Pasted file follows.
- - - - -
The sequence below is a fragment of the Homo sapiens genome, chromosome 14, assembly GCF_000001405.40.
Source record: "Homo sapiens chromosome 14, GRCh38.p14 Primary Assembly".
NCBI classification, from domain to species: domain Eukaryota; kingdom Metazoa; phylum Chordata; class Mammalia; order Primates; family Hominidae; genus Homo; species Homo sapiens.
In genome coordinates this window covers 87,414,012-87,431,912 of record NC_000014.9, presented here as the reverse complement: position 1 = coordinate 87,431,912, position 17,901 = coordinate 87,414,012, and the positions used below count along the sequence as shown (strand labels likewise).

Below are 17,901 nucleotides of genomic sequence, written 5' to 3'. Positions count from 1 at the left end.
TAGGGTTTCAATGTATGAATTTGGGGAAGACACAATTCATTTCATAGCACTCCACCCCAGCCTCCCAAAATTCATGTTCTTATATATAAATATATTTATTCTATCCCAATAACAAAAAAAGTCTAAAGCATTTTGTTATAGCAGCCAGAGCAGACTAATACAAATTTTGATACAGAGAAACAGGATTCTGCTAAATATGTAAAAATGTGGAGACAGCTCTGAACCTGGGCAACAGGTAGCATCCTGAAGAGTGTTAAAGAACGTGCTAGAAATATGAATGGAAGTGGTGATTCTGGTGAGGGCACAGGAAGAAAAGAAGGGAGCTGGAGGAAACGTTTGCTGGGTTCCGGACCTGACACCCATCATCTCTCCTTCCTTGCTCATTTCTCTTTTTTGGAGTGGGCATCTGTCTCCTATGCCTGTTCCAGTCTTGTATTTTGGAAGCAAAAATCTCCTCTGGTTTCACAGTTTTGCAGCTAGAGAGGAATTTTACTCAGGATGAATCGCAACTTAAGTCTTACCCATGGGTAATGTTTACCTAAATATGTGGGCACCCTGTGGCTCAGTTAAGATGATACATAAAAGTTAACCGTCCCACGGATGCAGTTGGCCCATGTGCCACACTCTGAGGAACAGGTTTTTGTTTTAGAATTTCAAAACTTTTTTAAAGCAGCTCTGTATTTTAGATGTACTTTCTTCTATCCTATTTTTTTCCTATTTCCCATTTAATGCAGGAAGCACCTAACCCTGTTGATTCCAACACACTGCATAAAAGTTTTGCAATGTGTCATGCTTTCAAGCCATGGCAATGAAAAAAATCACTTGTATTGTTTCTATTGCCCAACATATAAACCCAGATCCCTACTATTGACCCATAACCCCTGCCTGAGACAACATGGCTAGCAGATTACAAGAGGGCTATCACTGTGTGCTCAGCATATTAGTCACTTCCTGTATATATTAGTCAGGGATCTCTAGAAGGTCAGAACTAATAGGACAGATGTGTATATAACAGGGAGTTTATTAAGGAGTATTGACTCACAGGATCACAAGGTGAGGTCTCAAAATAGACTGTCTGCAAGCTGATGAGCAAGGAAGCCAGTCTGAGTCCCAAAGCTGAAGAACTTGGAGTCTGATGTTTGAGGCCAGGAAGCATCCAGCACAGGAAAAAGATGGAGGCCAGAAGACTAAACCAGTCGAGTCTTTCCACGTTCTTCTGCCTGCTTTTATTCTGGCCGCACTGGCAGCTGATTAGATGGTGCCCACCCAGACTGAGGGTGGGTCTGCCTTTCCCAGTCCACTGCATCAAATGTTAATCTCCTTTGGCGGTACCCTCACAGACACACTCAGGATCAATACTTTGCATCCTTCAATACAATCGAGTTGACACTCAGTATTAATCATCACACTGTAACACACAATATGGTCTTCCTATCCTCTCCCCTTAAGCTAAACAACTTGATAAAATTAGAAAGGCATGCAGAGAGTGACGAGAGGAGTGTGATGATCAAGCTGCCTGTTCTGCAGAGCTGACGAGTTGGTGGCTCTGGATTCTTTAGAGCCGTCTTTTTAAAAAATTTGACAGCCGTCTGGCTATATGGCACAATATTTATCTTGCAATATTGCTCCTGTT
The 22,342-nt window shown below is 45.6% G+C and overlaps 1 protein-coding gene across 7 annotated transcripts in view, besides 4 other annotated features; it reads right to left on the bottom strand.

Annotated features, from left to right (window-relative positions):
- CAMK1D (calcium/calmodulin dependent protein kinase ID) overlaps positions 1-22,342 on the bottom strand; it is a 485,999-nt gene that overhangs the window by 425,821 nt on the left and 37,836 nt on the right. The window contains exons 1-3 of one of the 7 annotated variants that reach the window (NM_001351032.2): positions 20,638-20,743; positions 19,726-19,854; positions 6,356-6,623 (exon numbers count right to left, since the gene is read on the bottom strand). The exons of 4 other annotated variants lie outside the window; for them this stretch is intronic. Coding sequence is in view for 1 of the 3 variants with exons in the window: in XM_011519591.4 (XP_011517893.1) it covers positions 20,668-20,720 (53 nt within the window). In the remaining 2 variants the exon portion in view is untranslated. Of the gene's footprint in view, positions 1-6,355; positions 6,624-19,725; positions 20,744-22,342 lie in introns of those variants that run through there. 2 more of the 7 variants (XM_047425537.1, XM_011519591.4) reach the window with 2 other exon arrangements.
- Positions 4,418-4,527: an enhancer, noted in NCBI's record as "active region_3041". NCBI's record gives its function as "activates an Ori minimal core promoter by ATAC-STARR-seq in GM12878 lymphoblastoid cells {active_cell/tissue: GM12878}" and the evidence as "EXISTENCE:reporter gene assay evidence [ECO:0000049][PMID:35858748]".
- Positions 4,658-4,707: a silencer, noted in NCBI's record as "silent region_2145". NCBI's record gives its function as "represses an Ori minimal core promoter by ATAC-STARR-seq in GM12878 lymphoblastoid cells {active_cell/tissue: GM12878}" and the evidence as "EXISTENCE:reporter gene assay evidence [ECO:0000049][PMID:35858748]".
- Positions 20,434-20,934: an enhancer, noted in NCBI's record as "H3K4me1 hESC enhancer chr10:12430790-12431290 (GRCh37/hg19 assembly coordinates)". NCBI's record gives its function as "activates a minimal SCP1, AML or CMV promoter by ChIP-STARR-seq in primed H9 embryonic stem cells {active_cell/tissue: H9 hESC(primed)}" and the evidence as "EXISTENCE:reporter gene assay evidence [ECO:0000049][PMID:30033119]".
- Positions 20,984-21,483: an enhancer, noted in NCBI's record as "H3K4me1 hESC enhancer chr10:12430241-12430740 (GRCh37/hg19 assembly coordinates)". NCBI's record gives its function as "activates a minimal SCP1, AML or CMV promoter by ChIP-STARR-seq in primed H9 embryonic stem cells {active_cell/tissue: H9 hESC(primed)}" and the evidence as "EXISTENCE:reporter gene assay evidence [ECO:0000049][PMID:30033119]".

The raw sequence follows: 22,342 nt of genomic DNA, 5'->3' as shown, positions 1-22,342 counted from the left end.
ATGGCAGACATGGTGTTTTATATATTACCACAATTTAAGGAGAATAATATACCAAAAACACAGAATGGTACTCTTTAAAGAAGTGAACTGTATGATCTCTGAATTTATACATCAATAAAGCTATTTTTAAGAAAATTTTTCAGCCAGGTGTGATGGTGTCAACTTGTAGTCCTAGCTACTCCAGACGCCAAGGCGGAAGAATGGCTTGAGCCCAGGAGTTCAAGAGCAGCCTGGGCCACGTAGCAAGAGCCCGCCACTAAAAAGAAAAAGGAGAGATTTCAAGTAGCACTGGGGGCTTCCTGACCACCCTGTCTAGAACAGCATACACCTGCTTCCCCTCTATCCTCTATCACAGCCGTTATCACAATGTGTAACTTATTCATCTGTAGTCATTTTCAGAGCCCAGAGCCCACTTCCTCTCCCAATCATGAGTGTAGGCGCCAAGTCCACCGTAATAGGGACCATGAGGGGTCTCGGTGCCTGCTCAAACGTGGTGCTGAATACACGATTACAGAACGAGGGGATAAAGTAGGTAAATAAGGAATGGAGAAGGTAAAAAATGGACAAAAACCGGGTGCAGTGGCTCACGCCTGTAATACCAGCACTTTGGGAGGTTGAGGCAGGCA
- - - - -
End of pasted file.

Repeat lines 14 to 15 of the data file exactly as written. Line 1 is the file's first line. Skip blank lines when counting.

The raw sequence follows: 22,342 nt of genomic DNA, 5'->3' as shown, positions 1-22,342 counted from the left end.
ATGGCAGACATGGTGTTTTATATATTACCACAATTTAAGGAGAATAATATACCAAAAACACAGAATGGTACTCTTTAAAGAAGTGAACTGTATGATCTCTGAATTTATACATCAATAAAGCTATTTTTAAGAAAATTTTTCAGCCAGGTGTGATGGTGTCAACTTGTAGTCCTAGCTACTCCAGACGCCAAGGCGGAAGAATGGCTTGAGCCCAGGAGTTCAAGAGCAGCCTGGGCCACGTAGCAAGAGCCCGCCACTAAAAAGAAAAAGGAGAGATTTCAAGTAGCACTGGGGGCTTCCTGACCACCCTGTCTAGAACAGCATACACCTGCTTCCCCTCTATCCTCTATCACAGCCGTTATCACAATGTGTAACTTATTCATCTGTAGTCATTTTCAGAGCCCAGAGCCCACTTCCTCTCCCAATCATGAGTGTAGGCGCCAAGTCCACCGTAATAGGGACCATGAGGGGTCTCGGTGCCTGCTCAAACGTGGTGCTGAATACACGATTACAGAACGAGGGGATAAAGTAGGTAAATAAGGAATGGAGAAGGTAAAAAATGGACAAAAACCGGGTGCAGTGGCTCACGCCTGTAATACCAGCACTTTGGGAGGTTGAGGCAGGCA